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Los Amigos

January 27, 2022
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Owners of Los Amigos

On path to culinary success, restaurant owner finds solution for tortilla shortage

On path to culinary success, restaurant owner finds solution for tortilla shortage

German “Carlos” Vasquez Hernandez and his wife, Carolina Martinez, knew it would be a challenge to keep their two southwest Wisconsin Los Amigos Mexican restaurants operating when the pandemic hit—just months after one of the restaurants had moved to a bigger, remodeled location. But they didn’t expect a supply chain wrinkle to compound the problem: Their tortilla supplier shut down, leaving the Los Amigos restaurants in Platteville and Richland Center without the popular flatbread—a basic ingredient for much of their menu.

The nearest alternate supplier was in Chicago, more than three hours away. Every week, Vasquez Hernandez or his manager would make the drive and grab a spot in line among as many as 30 cars and trucks from around the Midwest. They would wait overnight, sleeping in their cars in the middle of the street, hoping to score a share of the tortilla supply when the distribution began in the morning. “And you don’t know how many cases you’re going to get,” he said. Vasquez Hernandez needed 60 cases a week; some weeks, he returned to Wisconsin with only 15 cases. As the pandemic wore on, the plan did not seem sustainable.

WEDC grant opens door for new tortilla production venture

Vasquez Hernandez needed a more reliable solution, closer to home. “We came up with the idea to make our own tortillas,” he said. He and Martinez decided to buy equipment from Mexico that can produce as many as 3,000 tortillas per hour, and they rented space in the Platteville business incubator to house the operation. A $10,000 grant from the Wisconsin Economic Development Corporation’s Main Street Bounceback Grant Program is helping to finance the venture. Although the pandemic has delayed the arrival of the equipment, Vasquez Hernandez hopes to have tortilla production running by spring 2022.

“The state business programs have been a lot of help. They’re very involved with the business community. They’re there when we need them.” — German “Carlos”

Vasquez Hernandez

Co-owner of Los Amigos restaurants and grocery store

A native of El Salvador who has lived in the U.S. since 1990, Vasquez Hernandez opened his first Los Amigos restaurant in Platteville in 2003. It was tiny, with space for little more than a carryout counter. Gradually, the dining area expanded and eventually, a market took shape next door, with grocery items from Mexico, Central America and South America, as well as a wide range of non-food goods, including clothes, shoes and jewelry. Vasquez Hernandez and Martinez, a native of Nicaragua, were awarded “Best Business Success Story” in WEDC’s Wisconsin Main Street Awards in 2018 for the downtown revitalization that resulted from their Platteville expansion project.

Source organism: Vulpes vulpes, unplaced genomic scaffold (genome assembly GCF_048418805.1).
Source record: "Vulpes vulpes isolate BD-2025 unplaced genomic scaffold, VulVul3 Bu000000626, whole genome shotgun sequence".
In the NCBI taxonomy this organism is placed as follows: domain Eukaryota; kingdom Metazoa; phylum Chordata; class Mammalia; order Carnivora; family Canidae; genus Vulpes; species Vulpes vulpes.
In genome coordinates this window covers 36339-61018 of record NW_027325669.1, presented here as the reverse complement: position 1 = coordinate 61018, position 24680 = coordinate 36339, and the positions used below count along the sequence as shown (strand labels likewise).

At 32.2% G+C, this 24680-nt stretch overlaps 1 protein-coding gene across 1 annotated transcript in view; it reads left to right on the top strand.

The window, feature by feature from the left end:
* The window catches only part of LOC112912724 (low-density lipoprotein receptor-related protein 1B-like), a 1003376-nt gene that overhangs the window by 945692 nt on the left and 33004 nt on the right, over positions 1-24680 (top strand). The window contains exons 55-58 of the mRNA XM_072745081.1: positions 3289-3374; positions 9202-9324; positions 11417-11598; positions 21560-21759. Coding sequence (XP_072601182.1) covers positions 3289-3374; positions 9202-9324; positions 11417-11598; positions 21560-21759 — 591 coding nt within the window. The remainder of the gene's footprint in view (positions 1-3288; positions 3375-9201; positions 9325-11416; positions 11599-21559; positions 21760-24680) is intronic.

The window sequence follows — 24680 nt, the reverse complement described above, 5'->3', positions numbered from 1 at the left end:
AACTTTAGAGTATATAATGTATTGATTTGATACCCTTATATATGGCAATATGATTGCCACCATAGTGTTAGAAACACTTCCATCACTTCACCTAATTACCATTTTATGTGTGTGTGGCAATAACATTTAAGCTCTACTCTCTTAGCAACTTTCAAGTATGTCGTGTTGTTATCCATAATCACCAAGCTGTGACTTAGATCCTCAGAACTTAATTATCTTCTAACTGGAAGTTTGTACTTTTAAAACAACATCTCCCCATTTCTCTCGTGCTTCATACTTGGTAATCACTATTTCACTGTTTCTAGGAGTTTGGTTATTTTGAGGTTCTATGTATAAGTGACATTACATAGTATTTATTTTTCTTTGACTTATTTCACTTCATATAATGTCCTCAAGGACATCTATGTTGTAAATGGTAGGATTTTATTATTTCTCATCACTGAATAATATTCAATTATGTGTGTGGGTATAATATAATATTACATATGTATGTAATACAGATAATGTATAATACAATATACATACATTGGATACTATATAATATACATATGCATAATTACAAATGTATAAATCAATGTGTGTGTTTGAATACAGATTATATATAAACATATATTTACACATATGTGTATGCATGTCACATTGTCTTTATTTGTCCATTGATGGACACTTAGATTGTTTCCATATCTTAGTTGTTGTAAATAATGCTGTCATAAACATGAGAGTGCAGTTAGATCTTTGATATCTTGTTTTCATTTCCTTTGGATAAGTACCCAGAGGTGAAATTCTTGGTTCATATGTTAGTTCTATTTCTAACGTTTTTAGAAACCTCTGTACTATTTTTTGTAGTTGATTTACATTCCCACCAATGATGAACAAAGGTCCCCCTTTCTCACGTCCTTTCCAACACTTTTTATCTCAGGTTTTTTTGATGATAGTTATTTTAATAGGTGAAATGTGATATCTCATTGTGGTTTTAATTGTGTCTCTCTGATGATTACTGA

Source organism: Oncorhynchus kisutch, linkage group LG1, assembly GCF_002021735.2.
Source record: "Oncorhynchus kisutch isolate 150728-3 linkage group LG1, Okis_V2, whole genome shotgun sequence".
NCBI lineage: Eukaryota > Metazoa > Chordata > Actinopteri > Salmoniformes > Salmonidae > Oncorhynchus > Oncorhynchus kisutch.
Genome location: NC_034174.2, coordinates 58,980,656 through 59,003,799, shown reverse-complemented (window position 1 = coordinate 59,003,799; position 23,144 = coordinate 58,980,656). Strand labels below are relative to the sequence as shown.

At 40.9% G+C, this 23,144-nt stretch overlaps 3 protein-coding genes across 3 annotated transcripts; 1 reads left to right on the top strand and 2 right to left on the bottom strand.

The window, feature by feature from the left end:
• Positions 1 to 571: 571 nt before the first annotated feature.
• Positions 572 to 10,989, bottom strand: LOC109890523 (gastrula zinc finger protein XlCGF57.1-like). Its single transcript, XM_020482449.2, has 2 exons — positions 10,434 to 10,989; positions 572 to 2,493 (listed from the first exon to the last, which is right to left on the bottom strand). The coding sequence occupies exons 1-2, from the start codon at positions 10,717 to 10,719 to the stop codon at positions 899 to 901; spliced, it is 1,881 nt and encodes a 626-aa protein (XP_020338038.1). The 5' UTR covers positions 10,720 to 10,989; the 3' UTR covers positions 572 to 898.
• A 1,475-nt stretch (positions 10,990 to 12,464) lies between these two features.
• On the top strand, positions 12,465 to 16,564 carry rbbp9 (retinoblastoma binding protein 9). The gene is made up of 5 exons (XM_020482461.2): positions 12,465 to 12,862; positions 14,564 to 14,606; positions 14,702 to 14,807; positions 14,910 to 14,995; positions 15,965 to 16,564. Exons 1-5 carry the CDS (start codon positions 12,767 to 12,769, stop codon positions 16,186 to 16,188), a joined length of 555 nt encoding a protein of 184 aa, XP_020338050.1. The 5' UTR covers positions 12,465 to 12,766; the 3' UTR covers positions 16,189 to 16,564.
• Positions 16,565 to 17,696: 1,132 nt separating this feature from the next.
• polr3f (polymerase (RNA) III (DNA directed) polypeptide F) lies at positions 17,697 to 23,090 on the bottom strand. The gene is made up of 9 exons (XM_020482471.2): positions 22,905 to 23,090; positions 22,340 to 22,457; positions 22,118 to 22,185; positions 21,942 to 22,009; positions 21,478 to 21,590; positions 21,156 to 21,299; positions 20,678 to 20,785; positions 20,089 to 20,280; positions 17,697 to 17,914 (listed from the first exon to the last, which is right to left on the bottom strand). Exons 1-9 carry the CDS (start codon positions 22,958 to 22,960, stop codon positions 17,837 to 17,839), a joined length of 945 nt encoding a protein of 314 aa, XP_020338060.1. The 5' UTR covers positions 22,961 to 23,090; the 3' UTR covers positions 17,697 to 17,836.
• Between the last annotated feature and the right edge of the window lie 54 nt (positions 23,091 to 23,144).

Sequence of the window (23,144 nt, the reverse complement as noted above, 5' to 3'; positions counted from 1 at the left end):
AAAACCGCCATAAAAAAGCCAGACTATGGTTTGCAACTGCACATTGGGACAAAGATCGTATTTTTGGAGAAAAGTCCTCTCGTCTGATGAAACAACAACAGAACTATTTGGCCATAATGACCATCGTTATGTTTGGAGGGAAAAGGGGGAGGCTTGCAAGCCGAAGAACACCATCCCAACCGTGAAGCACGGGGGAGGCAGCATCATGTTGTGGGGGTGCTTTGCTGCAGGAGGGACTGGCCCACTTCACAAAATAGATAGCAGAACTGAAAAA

In 2016, the couple opened their second Los Amigos restaurant, in Richland Center, and then moved to the bigger location in downtown Richland Center in September 2019. “People were excited when we opened. We were busy for the rest of the year. And then, a few weeks later, COVID-19 started going around,” Vasquez Martinez said.

Plans for future growth and even more tortillas

Though the pandemic continues its hold on the economy, business has been picking up for Los Amigos. Vasquez Hernandez and Martinez plan to open the tortilla factory in Platteville’s business incubator, with the help of the Main Street Bounceback Grant. They already are looking ahead at the prospects for selling tortillas to other customers. The couple also received a We’re All In Small Business Grant from WEDC and the Wisconsin Department of Revenue in 2020.

The state business programs have been “a lot of help,” Vasquez Hernandez said. “They’re very involved with the business community. They’re there when we need them.”


Business Owner Idea

Los Amigos restaurants in Platteville and Richland Center lost their tortilla supplier—a casualty of the pandemic. So, restaurant owners German “Carlos” Vasquez Hernandez and Carolina Martinez decided to create their own tortilla production line.

WEDC Support

The new business will be housed in the Platteville business incubator with help from a $10,000 grant from the WEDC Main Street Bounceback Grant Program.


When the new equipment arrives from Mexico, Los Amigos will be able to produce up to 3,000 tortillas an hour, not only supplying its own two restaurants and grocery store, but also offering its tortillas to other restaurant and business customers.

Helpful Resources

Main Street | WEDC

Los Amigos

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